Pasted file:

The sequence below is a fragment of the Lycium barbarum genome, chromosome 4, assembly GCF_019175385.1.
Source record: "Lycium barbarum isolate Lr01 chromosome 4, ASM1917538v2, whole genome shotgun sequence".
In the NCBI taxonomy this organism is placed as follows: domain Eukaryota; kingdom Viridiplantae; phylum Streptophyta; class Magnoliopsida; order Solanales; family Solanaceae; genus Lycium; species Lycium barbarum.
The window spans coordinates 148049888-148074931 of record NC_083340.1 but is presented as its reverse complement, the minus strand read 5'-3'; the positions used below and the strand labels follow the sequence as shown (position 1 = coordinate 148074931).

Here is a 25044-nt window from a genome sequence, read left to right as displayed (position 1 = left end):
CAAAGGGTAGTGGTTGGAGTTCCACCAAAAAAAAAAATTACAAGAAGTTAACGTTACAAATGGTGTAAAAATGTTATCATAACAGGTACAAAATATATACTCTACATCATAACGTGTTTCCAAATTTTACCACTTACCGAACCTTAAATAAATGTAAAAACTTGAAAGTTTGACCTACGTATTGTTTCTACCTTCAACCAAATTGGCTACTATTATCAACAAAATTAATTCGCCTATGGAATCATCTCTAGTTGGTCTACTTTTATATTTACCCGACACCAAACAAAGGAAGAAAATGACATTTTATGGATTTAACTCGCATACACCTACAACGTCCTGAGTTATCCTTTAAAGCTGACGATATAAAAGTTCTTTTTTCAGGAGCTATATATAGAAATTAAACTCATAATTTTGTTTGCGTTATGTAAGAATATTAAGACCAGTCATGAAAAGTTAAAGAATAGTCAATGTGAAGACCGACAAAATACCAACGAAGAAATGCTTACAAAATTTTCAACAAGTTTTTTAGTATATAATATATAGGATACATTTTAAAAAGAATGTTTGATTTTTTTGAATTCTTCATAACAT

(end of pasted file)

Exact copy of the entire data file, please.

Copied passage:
The sequence below is a fragment of the Lycium barbarum genome, chromosome 4, assembly GCF_019175385.1.
Source record: "Lycium barbarum isolate Lr01 chromosome 4, ASM1917538v2, whole genome shotgun sequence".
In the NCBI taxonomy this organism is placed as follows: domain Eukaryota; kingdom Viridiplantae; phylum Streptophyta; class Magnoliopsida; order Solanales; family Solanaceae; genus Lycium; species Lycium barbarum.
The window spans coordinates 148049888-148074931 of record NC_083340.1 but is presented as its reverse complement, the minus strand read 5'-3'; the positions used below and the strand labels follow the sequence as shown (position 1 = coordinate 148074931).

Here is a 25044-nt window from a genome sequence, read left to right as displayed (position 1 = left end):
CAAAGGGTAGTGGTTGGAGTTCCACCAAAAAAAAAAATTACAAGAAGTTAACGTTACAAATGGTGTAAAAATGTTATCATAACAGGTACAAAATATATACTCTACATCATAACGTGTTTCCAAATTTTACCACTTACCGAACCTTAAATAAATGTAAAAACTTGAAAGTTTGACCTACGTATTGTTTCTACCTTCAACCAAATTGGCTACTATTATCAACAAAATTAATTCGCCTATGGAATCATCTCTAGTTGGTCTACTTTTATATTTACCCGACACCAAACAAAGGAAGAAAATGACATTTTATGGATTTAACTCGCATACACCTACAACGTCCTGAGTTATCCTTTAAAGCTGACGATATAAAAGTTCTTTTTTCAGGAGCTATATATAGAAATTAAACTCATAATTTTGTTTGCGTTATGTAAGAATATTAAGACCAGTCATGAAAAGTTAAAGAATAGTCAATGTGAAGACCGACAAAATACCAACGAAGAAATGCTTACAAAATTTTCAACAAGTTTTTTAGTATATAATATATAGGATACATTTTAAAAAGAATGTTTGATTTTTTTGAATTCTTCATAACAT